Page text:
What happened was that the catamaran Ministry offered to take any kids under 14 with them during the race. There were 21 kids on board, and by the end of the first lap they were all painted and dressed as pirates. Tomorrow is "Kids Day" so Laura will again be making us look lazy, although apparently we are entered in the Coconut Harvest contest at 4:00 PM.

Photo: Some of the 21 pirates on Ministry (Laura is at far right, waving her sword).

Wednesday, March 8, 2006 - George Town
We arrived back at the boat after a celebratory beer at Chat'n Chill in recognition of the awards Team Seaductress had garnered during the day. First Laura's team had gotten second place in the Children's Day competitions, and then came the highly-contested Coconut Harvest in which Annie, Doug from Misty Blue, and Bob and Sally from Endaxi competed while Laura and I coached and managed the team from shore. With twenty teams of four competing to gather 800 coconuts set adrift in the harbor, followed by games of skill such as coconut bowling and basketball, it was quite an honor to be recognized as one of the award-winners--even if the award won was for coming in absolutely last. Despite the critics, it seemed that our team strategy of being courteous and polite to our competitors at all times had paid off, big time.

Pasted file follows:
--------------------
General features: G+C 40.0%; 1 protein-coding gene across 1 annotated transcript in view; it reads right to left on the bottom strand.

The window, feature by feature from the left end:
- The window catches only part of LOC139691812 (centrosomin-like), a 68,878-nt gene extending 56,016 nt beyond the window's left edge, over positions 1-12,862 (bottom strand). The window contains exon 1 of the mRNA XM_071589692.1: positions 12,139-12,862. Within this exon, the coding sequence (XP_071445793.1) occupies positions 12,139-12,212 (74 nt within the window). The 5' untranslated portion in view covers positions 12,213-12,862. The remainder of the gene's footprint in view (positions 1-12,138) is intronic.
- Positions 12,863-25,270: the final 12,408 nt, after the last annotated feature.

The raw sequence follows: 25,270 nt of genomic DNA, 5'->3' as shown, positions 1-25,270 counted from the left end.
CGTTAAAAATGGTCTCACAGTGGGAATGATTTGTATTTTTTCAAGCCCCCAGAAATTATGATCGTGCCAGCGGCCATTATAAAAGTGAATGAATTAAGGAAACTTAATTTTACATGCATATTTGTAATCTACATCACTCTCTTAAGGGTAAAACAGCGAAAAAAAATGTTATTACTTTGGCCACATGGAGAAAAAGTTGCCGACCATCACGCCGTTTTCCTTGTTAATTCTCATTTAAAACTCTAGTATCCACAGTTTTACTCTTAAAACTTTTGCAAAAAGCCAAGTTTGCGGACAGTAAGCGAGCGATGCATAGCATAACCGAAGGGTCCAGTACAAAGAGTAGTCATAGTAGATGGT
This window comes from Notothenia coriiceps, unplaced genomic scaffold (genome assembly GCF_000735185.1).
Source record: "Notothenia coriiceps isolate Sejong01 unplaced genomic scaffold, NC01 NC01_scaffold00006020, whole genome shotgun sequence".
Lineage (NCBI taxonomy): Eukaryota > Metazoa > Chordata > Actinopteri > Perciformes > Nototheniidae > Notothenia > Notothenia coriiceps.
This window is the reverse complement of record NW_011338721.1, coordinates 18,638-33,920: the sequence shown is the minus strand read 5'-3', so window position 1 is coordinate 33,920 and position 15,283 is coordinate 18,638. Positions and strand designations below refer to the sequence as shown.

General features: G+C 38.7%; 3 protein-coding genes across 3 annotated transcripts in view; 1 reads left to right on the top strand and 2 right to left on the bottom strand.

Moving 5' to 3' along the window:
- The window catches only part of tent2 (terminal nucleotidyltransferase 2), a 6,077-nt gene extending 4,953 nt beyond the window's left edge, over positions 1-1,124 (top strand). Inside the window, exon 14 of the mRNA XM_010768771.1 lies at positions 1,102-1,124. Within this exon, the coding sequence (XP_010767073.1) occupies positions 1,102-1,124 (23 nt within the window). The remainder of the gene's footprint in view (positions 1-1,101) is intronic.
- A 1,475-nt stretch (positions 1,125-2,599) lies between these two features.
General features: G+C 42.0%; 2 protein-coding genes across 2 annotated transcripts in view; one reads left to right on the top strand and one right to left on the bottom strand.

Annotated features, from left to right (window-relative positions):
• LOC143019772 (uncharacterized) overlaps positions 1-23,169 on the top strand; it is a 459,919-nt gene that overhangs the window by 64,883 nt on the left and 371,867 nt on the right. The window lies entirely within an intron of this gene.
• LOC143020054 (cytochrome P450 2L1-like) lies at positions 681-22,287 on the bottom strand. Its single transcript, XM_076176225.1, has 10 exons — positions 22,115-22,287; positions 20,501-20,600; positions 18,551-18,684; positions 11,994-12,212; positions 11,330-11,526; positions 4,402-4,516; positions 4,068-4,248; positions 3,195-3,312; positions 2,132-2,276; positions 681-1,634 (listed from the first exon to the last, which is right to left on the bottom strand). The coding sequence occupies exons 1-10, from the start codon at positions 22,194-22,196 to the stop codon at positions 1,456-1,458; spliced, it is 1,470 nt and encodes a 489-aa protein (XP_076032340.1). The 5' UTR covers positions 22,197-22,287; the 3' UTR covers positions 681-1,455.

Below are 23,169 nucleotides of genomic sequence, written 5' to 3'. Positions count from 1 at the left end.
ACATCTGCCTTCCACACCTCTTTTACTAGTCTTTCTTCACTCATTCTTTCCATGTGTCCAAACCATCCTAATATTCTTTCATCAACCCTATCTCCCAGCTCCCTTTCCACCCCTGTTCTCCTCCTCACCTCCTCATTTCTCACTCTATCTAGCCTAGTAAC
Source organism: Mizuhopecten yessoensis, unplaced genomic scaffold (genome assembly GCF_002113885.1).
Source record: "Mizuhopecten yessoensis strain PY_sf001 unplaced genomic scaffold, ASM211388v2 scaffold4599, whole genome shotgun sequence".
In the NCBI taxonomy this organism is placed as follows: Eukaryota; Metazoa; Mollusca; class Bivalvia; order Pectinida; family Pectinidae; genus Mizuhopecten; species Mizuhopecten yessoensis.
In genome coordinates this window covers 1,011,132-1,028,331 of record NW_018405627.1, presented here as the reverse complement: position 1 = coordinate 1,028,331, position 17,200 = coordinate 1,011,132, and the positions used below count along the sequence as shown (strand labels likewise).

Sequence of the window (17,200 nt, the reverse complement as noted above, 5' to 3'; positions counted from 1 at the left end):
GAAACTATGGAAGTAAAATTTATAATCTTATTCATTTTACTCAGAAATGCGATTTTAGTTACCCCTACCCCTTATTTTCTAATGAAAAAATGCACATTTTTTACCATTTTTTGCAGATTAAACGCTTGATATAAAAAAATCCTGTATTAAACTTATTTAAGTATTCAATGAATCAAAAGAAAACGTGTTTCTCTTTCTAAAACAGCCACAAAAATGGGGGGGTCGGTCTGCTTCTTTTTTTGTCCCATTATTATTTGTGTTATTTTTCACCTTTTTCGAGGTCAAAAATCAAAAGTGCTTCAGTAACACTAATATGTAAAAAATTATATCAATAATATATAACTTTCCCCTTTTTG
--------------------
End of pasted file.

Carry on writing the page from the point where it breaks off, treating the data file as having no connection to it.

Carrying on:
Annie says: For those of you who have never participated in a coconut harvest here is how it works. You have a team of four, a dinghy (empty and without motor), one bucket (to be used for bailing or flooding other dingies), and one swim fin for each team member. The objective is to gather as many coconuts as you can after launching your dinghy from the beach. The swim fins are your paddles. Having fun can sure be a lot of work. It was a lot of fun. We had no complex strategy, just find coconuts and gather them. Our auditor did say we looked like the most polite team as well as the one having the most fun. I'm glad we did it.

Photos: (1) Bob emphasizes the need for courtesy before the race to Sally, Annie, Doug, and Mike (our official race-appointed coconut auditor). (2) Tug of War in the kids competitions. (3) Teams rush towards over 800 coconuts awaiting capture. Team Seaductress (not shown) is politely paddling towards a much more modest collection of coconuts elsewhere.